Thomas Herbst is a gem! He is Hamburg’s ‘green’ Impressionist. The first director of the Hamburgian Hall of Arts, Alfred Lichtwark, recognized his talent already in 1889. He com- missioned him to paint impressive views of Hamburg. Max Lieber- mann, his very best friend, valued him as a Person and a teacher of Art. But without the commitment of his “lovers”, the Society of Friends of Thomas Herbst*, the painter would probably have fallen totally into oblivion. Though the works of the talented artist are timeless and just now very topical again. He prefered pick szenes out of the nature and of the country life. Much to the amusement of the farmers children and the maidservants, he hunted on scouting quite often in evening dress over the meadows in the valleys of the river Elbe. His painter friend Arthur Illies shooted him on this occasion in 1894 one time. Later Illies told his experiences with his colleague: “Since he was invited often to Dinnerparties, he has older cutaway suits that he used to wear during his paintings now. A brush stock in his backpockets, and on his chest in front, he used to stroke the brushes out, so that its front view is just encrusted with color as his palette. So you see him with his red beard, chasing with flying coattails, and a three-legged camp stool to the delight of the milk girl, behind the cows.” Thomas Herbst did not mind. On the contrary, as modern as he was, he was following the Paysage intimate and took his motives plein air, from outdoors. Thomas Herbst was following the impulses of Eugène Delacroix and Corot, supporters of the Barbizon School, whom he met during his studies in 1876 in Paris. He made detailed sketches and partial cutouts of his motives. Back in his studio he puts them together to great paintings. The older he got, the more courageous he became. His paintings came out quite contrary to the paintings then usual, ever brighter and more vivid. Soon he was known for his variety of greens, they were his specialty, as well as his favorite models: cows. For Thomas Herbst his paintings were the most important thing, so he remained unmarried. He believed, a painter would have no time to take care of a family with all its obligations. But he harbored a fondness for tall blond women. That’s why he particularly liked to visit the Cafe Felber at the Steindamm Street. That’s where he gladly met with his painter colleagues, and on the way there, he wrote, he saw many blond women. His diary was full of stories about them. He was certainly fond of girls taking opportunities whenever they stop by. Whether as a teacher in his art classes or during the many evening invitations in the Hamburg Society, which he gladly accepted because of the good meals. Such good food, he could not afford by himself otherwise. The artist lived quite modest and withdrawn. Besides his painter friends, he never ever let anyone else into his studio. Of the more than 1000 pictures he painted, he has signed very few: the ones he liked, and the ones he did paint on canvas. All others, studies, sketches and oil paintings on cardboards, he did not take seriously. He also asked not for great attention, so it was probably that of Hamburg unique Impressionist became no star-artist. From 1900 Thomas Herbst didn’t even issue anymore. He simply had no desire for discussions and he was extremely self-critical. He folded the cartons after use and took them then as a seat. Thomas Herbst lived in modest circumstances together with his sisters, in Hamburg Borgfelde, until 1915. Then at the age of 67 years, he suddenly died.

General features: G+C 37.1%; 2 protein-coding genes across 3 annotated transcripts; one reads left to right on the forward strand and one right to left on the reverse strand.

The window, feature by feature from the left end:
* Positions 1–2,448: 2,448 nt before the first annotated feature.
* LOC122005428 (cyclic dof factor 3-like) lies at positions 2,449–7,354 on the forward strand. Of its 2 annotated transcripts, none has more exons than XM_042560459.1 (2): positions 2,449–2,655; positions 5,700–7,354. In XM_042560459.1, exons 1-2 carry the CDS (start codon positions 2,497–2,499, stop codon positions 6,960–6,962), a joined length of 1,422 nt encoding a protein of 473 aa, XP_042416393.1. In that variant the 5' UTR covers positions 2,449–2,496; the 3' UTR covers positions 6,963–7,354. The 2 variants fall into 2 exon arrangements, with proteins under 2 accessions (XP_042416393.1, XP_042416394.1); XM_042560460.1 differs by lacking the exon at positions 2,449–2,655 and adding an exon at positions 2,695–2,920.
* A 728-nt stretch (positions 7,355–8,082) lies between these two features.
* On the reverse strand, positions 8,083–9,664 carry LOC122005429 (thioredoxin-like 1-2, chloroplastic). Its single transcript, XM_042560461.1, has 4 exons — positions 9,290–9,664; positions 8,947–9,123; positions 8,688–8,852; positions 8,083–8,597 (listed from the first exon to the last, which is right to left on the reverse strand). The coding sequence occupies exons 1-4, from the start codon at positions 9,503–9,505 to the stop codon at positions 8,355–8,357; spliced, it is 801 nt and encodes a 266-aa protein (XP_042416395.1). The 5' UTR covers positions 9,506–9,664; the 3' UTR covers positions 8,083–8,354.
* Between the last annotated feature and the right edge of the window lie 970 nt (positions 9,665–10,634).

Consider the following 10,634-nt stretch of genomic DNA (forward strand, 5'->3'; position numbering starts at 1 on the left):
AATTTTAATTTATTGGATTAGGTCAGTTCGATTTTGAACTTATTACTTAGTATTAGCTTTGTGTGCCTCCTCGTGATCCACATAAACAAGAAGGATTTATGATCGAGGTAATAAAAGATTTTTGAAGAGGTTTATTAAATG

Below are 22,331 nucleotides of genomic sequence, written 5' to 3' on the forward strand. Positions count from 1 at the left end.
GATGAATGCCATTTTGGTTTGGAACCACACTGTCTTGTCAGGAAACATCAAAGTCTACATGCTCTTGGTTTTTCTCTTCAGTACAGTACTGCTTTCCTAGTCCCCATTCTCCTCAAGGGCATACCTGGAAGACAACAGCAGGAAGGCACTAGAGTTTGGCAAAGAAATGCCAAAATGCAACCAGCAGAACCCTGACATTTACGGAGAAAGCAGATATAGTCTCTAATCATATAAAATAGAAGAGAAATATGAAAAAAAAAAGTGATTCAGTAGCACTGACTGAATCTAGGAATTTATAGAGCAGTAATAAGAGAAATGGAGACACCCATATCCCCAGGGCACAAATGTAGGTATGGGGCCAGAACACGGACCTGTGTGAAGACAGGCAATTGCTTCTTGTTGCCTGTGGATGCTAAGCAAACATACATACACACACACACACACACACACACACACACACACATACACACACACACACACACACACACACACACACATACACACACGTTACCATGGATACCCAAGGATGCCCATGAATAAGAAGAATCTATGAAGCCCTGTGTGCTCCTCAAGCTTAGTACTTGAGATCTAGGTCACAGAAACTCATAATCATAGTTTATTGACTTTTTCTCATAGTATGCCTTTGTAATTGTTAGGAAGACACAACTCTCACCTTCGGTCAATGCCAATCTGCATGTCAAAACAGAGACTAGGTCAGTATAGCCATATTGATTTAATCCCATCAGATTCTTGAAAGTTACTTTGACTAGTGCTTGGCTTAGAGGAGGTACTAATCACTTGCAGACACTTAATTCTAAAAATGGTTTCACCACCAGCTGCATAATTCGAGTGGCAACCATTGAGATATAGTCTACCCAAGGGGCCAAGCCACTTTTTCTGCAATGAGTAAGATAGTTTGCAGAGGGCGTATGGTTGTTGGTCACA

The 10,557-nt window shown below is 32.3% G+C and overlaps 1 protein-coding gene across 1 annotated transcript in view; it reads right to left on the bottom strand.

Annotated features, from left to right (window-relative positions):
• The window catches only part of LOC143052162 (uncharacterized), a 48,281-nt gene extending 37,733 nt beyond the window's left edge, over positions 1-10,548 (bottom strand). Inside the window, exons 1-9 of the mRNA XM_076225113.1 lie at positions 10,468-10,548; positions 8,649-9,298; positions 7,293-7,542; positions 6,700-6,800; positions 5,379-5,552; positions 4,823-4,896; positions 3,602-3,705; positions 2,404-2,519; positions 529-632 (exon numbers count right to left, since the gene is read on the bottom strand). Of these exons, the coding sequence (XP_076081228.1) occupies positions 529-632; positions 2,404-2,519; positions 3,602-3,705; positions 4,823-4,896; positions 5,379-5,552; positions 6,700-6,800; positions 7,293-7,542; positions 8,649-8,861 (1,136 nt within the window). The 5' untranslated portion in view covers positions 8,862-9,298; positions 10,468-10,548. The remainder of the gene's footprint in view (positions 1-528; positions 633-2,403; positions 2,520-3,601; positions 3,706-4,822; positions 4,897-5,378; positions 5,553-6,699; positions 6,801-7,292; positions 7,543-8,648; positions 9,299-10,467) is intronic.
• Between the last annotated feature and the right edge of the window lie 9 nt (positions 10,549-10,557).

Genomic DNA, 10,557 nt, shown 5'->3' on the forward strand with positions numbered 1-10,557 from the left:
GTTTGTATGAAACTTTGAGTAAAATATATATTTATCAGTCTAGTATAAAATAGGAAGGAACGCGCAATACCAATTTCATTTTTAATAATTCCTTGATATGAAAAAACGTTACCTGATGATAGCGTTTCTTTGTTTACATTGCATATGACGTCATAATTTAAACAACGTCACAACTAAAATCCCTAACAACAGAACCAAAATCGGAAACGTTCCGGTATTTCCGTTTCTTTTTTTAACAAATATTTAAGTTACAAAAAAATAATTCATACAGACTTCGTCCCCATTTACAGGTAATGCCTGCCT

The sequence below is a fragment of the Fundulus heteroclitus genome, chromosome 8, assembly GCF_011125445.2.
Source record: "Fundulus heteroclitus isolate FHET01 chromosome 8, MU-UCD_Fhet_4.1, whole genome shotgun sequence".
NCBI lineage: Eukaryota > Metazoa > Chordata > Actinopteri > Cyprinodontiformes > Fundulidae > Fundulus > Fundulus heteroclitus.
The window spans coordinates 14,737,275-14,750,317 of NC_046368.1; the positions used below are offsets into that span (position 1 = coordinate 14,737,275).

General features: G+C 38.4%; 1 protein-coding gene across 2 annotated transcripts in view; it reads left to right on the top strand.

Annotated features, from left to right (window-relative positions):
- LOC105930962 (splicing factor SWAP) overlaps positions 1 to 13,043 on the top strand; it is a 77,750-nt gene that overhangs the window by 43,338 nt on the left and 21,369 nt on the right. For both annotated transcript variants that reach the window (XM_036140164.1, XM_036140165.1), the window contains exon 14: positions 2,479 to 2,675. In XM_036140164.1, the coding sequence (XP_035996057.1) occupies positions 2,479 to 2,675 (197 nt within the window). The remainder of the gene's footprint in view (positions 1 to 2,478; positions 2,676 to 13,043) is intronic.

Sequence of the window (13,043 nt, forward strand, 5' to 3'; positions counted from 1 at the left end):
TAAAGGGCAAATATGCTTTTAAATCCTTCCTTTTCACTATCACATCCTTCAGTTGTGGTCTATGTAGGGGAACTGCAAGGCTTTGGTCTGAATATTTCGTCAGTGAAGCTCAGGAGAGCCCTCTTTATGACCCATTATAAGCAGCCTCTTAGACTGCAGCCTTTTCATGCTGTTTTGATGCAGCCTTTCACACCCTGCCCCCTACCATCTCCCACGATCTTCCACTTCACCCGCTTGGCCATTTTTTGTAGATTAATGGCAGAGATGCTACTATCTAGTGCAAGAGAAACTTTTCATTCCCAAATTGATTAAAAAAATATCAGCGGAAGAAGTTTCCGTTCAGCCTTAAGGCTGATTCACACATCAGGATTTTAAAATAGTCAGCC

About 100 years ago, again a good occasion to remember the outstanding Hamburgian. The Jenisch Haus shows on this occasion a compre-hensive exhibition, which was drafted in cooper- ation with the Society of Friends of Thomas Herbst, in addition to his main work, numerous works seldomly published were shown his oeuvre. The enchanting surroundings of the former country estate Villa of the Hamburg Senator, Martin Johan Jenisch, he would have liked pretty much, the aestheticians and so on. There, on the 2nd floor, attic treasures hanging on the walls, decorating stained blue walls giving them a quite extraordinary touch.
Until the 1st. November the exhibition will show up at the Jenisch Haus. Thomas Herbst, “Liebermanns Friend und Lichtwarts Hope” a real gem!
*Society of the Friends of Thomas Herbst: In the Beginning 2008 in HH. Dr. Ulrich Luckhardt u. Prof. Dr. Bernd Küster, dem Galeristen Rainer Herold, Unternehmern wie Jan Ahlers, Dr. Andreas Odefey u. Bernhard Reemtsma, Unternehmens-berater Dr. Heiner Seibt and dem Notar Dr. Till Kleinstück